- Unconquerable spirit of our troops around Petersburg. -- tribute to the ladies of that city. -- Southern women. -- quietude of the Federal Army after June 18th. -- General Meade intrenches. -- what General Badeau says of the failure to capture Petersburg. -- his comments upon the late arrival of General Lee's Army. -- how General Beauregard saved the city. -- Inaction of General Meade's Army. -- erroneous explanation of it by General Badeau. -- General Beauregard's comprehension of the depression of the enemy. -- he proposes an immediate attack. -- General Grant's words. -- the siege of Petersburg. -- criticism of the Confederate line of intrenchments. -- denial that General Lee consulted General Mahone concerning the location of the line. -- details of General Beauregard's proposed attack upon the Federal Army. -- General Lee fears that the topography of the country will interfere with the movements of the troops. -- Consults General Mahone with reference to the position of ‘second Swamp’ and the railroad cuts. -- General Lee refuses to make the attack. -- reasons for holding to the Jerusalem plank road line. -- that line maintained until the close of the war. -- Untrustworthiness of Southern Historians on this Point.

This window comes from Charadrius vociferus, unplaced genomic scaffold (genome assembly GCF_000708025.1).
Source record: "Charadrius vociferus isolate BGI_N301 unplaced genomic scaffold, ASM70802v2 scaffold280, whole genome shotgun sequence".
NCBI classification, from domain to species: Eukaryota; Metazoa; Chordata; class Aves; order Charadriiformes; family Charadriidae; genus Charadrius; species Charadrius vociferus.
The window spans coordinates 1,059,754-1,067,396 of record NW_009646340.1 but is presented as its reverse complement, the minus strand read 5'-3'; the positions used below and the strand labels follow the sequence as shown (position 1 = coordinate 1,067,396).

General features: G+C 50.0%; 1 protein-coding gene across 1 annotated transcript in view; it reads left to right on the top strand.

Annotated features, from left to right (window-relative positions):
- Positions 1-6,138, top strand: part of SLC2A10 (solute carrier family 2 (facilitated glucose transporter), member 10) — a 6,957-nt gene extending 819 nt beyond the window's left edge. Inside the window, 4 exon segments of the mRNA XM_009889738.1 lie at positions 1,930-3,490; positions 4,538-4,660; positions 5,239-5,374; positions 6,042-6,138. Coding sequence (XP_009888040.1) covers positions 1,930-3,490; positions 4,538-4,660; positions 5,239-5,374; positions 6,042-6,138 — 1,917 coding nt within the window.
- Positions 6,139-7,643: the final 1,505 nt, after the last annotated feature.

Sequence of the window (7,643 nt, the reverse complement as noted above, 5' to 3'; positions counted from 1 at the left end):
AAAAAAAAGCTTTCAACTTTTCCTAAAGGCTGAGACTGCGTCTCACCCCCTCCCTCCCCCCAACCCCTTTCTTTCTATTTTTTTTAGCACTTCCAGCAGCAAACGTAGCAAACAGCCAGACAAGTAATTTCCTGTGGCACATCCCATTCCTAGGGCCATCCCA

Before entering upon the events which followed the arrival of General Lee's forces at Petersburg it is but fair to pay a passing tribute to the handful of heroes who unflinchingly bore ‘the heat and burden’ of the four days of unparalleled fighting which we have just described. The beautiful devotion and patriotism of the women of the beleaguered city, during the whole period of the siege, claim also an honored place in these pages. Equal praise should be meted out to those who never wavered before the overwhelming odds confronting them, and to those who nobly encouraged their valor and attended to their needs. It will also be our object, in this chapter, again to direct the reader's attention to the location of the new Confederate lines, so successfully occupied by our troops on the eventful night of the 17th of June. Throughout the Confederate war no epoch was more trying to our troops in the field, or more clearly demonstrated their powers of endurance and their unconquerable spirit, than the Petersburg campaign. Reference is here made particularly to the struggle of the 15th, 16th, 17th, and 18th of June. The exhausting work  performed, the fatigue endured, night and day, by officers and men, and the knowledge that they were outnumbered seven to one, make the courage and stubborn resolution there displayed truly sublime. It was a great feat in military annals. On the 15th 2200 men defending Petersburg prevented 22,000 from effecting its capture. On the evening of the 16th 10,000 men stood a successful barrier to 66,000. The same 10,000 men, on the 17th, confronted 90,000, and were not defeated. On the 18th our troops, reinforced, first by Kershaw's, then by Field's division, of General Lee's army—making an aggregate of 15,000 in the forenoon, and about 20,000 in the afternoon—not only withstood, but bloodily repulsed, the combined attack of these 90,000 men. The loss of the enemy exceeded ours in more than the proportion of his strength to ours—it was nine times greater. Indeed, it amounted to more than the number of men we had in action.